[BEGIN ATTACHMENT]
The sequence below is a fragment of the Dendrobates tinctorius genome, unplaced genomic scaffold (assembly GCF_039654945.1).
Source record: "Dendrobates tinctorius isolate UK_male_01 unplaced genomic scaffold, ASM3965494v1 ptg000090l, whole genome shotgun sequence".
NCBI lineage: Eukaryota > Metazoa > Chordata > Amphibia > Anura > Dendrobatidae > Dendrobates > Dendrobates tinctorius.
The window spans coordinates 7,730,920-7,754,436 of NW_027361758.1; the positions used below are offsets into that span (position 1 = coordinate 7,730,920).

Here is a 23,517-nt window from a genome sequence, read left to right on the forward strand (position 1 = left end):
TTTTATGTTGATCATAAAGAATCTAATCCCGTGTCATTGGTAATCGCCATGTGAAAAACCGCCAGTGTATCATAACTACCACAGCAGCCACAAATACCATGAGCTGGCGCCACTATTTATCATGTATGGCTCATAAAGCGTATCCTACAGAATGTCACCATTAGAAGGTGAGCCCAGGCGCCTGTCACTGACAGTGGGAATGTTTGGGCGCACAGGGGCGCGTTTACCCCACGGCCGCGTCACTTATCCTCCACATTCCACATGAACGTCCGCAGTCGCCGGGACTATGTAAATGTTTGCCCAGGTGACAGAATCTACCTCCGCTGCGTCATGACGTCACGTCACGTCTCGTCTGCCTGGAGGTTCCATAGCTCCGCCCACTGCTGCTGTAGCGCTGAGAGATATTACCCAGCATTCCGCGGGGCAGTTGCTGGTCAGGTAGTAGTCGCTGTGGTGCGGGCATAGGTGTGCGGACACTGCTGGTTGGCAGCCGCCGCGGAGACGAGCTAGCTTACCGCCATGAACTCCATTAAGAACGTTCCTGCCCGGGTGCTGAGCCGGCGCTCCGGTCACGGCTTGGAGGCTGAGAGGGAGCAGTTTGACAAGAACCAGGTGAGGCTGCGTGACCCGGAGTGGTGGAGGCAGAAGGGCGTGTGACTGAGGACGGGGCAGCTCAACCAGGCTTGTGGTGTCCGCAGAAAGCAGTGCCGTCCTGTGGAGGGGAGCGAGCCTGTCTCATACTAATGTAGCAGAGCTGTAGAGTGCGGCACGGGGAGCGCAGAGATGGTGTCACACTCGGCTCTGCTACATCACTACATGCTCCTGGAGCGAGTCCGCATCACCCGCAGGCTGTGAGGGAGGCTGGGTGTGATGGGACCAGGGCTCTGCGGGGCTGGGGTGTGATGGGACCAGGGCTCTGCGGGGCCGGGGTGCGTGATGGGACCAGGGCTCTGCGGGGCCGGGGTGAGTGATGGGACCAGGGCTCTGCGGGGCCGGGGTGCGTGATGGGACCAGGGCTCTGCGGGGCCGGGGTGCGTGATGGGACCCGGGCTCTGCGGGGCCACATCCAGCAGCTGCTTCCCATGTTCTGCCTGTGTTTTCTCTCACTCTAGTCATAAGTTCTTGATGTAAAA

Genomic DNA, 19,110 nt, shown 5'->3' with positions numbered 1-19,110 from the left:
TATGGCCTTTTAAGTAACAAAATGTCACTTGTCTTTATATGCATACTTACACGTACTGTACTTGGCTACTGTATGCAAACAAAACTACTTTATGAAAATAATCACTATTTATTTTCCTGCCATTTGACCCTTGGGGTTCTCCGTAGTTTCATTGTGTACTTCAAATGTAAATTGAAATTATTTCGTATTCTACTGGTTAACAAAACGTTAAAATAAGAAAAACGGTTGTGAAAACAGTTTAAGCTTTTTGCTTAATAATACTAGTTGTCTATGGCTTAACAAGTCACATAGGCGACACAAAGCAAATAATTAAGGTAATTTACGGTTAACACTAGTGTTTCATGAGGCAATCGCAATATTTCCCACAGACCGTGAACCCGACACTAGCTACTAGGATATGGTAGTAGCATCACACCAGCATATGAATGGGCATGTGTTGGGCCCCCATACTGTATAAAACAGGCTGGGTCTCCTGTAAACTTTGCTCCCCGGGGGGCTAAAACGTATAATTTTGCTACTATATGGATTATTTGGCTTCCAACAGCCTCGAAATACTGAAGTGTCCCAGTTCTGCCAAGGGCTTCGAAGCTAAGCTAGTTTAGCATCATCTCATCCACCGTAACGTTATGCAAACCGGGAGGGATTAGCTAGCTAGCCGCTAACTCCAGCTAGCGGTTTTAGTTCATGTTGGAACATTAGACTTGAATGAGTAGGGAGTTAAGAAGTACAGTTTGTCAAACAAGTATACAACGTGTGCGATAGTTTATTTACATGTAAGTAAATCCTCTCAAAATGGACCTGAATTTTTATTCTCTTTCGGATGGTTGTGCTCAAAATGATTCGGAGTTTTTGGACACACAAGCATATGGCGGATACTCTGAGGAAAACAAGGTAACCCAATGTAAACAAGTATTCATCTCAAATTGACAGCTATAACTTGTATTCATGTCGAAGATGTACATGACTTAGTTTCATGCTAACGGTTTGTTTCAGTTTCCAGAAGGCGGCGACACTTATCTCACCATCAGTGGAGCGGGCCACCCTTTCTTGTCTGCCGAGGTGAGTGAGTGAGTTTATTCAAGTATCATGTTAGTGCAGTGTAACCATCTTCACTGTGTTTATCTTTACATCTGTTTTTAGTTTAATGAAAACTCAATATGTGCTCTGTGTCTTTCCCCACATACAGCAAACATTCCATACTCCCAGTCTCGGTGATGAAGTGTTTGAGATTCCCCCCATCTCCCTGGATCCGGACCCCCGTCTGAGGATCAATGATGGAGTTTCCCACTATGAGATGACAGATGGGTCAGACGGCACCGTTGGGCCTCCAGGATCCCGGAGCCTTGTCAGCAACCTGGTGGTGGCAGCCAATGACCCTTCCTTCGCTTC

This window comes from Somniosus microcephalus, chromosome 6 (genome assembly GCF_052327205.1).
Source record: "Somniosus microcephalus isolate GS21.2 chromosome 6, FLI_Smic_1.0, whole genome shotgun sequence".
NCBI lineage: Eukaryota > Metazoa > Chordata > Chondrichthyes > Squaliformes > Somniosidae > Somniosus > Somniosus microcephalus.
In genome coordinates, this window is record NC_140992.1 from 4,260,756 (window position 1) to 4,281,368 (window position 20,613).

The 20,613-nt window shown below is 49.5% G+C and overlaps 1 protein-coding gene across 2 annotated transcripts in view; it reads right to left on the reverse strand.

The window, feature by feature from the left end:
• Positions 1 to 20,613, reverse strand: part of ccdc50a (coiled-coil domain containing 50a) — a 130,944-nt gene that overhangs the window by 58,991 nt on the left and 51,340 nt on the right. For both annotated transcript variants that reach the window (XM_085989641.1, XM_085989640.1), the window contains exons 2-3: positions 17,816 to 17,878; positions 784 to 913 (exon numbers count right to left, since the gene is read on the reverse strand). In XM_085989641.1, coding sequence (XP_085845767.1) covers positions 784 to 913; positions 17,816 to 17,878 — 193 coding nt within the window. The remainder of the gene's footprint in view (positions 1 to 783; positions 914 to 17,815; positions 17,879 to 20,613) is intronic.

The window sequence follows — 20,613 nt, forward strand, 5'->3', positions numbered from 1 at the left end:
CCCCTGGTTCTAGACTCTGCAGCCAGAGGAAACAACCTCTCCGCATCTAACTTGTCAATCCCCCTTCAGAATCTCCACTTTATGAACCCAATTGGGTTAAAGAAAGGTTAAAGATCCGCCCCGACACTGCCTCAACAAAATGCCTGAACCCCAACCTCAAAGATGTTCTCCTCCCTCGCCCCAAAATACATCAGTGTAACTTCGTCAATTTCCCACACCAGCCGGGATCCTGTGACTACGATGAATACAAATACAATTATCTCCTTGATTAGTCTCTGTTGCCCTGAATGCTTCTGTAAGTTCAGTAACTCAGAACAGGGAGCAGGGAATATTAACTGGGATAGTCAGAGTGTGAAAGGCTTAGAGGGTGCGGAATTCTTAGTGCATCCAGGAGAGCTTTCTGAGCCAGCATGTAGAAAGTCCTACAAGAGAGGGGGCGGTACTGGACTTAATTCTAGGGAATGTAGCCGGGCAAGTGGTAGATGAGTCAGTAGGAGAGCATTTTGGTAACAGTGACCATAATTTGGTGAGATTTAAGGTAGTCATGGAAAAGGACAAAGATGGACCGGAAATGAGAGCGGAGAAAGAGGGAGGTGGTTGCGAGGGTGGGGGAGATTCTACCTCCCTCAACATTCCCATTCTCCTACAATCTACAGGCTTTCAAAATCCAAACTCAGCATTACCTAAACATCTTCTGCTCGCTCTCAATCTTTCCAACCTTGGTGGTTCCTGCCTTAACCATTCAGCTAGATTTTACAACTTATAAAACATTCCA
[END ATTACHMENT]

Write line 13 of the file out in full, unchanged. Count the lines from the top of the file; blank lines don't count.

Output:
The 20,613-nt window shown below is 49.5% G+C and overlaps 1 protein-coding gene across 2 annotated transcripts in view; it reads right to left on the reverse strand.